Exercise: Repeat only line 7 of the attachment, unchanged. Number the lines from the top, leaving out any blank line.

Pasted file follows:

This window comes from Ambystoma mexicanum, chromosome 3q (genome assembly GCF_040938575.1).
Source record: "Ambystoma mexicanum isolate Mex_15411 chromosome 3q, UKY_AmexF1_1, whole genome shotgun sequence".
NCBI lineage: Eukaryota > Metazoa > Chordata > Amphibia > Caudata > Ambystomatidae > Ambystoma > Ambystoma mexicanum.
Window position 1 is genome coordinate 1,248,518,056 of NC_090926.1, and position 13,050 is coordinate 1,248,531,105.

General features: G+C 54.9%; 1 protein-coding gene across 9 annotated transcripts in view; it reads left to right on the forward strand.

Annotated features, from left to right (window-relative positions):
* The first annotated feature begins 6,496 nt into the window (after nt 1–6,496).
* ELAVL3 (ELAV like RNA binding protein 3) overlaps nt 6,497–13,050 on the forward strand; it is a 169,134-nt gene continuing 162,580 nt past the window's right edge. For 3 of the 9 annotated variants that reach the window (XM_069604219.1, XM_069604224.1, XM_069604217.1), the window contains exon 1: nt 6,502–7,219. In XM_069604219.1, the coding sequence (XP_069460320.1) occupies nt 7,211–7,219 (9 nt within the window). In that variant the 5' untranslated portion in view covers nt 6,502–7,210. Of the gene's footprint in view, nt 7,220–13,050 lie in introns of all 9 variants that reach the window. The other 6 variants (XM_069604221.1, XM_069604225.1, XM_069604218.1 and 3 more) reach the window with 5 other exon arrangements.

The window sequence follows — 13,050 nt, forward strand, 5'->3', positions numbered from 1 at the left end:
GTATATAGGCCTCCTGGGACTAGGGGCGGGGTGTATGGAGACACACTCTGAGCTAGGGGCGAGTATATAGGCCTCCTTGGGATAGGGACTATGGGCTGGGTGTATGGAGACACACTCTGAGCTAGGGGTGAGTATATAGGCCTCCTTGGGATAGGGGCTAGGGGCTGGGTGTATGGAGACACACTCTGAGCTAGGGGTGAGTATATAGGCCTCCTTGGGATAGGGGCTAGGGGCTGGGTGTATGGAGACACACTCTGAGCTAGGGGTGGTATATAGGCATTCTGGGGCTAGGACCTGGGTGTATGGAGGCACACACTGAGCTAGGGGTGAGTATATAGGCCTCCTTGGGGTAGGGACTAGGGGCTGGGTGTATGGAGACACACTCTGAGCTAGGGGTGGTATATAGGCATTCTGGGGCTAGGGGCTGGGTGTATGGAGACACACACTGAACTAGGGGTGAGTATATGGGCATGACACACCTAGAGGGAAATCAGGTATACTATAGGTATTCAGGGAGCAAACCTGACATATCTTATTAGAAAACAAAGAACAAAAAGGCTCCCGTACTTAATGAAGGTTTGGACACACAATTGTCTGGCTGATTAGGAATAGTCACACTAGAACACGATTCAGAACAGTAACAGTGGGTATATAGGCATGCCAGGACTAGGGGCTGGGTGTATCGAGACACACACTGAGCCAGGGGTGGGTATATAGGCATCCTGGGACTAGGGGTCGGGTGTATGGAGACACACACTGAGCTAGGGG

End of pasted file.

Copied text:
* The first annotated feature begins 6,496 nt into the window (after nt 1–6,496).